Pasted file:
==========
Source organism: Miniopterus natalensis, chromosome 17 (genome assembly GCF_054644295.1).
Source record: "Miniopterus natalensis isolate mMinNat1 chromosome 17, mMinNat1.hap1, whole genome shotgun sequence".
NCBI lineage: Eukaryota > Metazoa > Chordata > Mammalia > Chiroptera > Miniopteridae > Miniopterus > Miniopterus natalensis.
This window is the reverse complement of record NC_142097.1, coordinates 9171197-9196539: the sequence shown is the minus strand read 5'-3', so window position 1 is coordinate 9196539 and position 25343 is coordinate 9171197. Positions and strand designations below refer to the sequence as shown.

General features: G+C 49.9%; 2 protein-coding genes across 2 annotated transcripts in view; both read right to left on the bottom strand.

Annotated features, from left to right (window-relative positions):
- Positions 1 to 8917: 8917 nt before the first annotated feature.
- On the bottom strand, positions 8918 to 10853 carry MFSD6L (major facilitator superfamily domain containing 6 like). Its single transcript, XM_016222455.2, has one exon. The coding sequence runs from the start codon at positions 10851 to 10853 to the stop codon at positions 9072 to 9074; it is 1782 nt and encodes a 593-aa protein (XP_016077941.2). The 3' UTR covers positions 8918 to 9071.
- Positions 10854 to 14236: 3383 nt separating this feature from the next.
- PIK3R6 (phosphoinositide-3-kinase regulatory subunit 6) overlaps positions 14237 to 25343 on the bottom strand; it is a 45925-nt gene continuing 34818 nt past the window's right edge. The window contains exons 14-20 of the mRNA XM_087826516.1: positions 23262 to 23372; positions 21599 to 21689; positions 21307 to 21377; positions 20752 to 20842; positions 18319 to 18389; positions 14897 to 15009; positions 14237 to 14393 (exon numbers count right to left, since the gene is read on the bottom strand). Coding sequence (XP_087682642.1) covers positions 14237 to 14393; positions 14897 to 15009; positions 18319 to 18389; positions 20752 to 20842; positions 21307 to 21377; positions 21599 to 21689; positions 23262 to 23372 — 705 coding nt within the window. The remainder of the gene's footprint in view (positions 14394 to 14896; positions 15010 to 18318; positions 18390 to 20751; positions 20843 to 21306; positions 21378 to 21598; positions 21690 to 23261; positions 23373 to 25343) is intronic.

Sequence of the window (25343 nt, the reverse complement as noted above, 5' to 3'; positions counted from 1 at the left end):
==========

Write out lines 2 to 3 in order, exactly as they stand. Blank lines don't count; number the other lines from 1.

Source record: "Miniopterus natalensis isolate mMinNat1 chromosome 17, mMinNat1.hap1, whole genome shotgun sequence".
NCBI lineage: Eukaryota > Metazoa > Chordata > Mammalia > Chiroptera > Miniopteridae > Miniopterus > Miniopterus natalensis.